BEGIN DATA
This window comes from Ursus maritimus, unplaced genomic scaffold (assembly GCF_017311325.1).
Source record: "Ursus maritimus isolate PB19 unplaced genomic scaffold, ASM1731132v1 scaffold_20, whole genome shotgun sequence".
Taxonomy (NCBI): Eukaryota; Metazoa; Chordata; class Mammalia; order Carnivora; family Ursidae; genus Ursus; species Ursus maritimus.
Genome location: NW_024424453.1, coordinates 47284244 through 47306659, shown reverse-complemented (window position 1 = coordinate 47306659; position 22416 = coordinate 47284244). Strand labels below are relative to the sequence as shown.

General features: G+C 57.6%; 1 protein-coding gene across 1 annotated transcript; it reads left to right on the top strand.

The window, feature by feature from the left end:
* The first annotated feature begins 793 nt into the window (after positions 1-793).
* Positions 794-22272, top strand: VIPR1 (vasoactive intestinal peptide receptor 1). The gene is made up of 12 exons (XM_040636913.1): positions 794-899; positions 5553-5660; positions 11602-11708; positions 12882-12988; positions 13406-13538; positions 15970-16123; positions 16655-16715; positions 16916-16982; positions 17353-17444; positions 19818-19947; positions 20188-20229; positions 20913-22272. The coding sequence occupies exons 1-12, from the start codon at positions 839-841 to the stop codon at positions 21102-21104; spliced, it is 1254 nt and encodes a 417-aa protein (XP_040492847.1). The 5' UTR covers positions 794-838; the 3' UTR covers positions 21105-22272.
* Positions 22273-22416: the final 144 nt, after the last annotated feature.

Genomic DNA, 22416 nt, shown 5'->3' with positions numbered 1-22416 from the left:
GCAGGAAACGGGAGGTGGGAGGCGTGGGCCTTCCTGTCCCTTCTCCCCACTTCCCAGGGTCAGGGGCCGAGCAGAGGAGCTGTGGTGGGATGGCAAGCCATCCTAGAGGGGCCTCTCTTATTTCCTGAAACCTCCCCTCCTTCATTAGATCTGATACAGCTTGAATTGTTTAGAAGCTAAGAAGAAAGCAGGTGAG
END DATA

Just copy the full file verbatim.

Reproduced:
This window comes from Ursus maritimus, unplaced genomic scaffold (assembly GCF_017311325.1).
Source record: "Ursus maritimus isolate PB19 unplaced genomic scaffold, ASM1731132v1 scaffold_20, whole genome shotgun sequence".
Taxonomy (NCBI): Eukaryota; Metazoa; Chordata; class Mammalia; order Carnivora; family Ursidae; genus Ursus; species Ursus maritimus.
Genome location: NW_024424453.1, coordinates 47284244 through 47306659, shown reverse-complemented (window position 1 = coordinate 47306659; position 22416 = coordinate 47284244). Strand labels below are relative to the sequence as shown.

General features: G+C 57.6%; 1 protein-coding gene across 1 annotated transcript; it reads left to right on the top strand.

The window, feature by feature from the left end:
* The first annotated feature begins 793 nt into the window (after positions 1-793).
* Positions 794-22272, top strand: VIPR1 (vasoactive intestinal peptide receptor 1). The gene is made up of 12 exons (XM_040636913.1): positions 794-899; positions 5553-5660; positions 11602-11708; positions 12882-12988; positions 13406-13538; positions 15970-16123; positions 16655-16715; positions 16916-16982; positions 17353-17444; positions 19818-19947; positions 20188-20229; positions 20913-22272. The coding sequence occupies exons 1-12, from the start codon at positions 839-841 to the stop codon at positions 21102-21104; spliced, it is 1254 nt and encodes a 417-aa protein (XP_040492847.1). The 5' UTR covers positions 794-838; the 3' UTR covers positions 21105-22272.
* Positions 22273-22416: the final 144 nt, after the last annotated feature.

Genomic DNA, 22416 nt, shown 5'->3' with positions numbered 1-22416 from the left:
GCAGGAAACGGGAGGTGGGAGGCGTGGGCCTTCCTGTCCCTTCTCCCCACTTCCCAGGGTCAGGGGCCGAGCAGAGGAGCTGTGGTGGGATGGCAAGCCATCCTAGAGGGGCCTCTCTTATTTCCTGAAACCTCCCCTCCTTCATTAGATCTGATACAGCTTGAATTGTTTAGAAGCTAAGAAGAAAGCAGGTGAG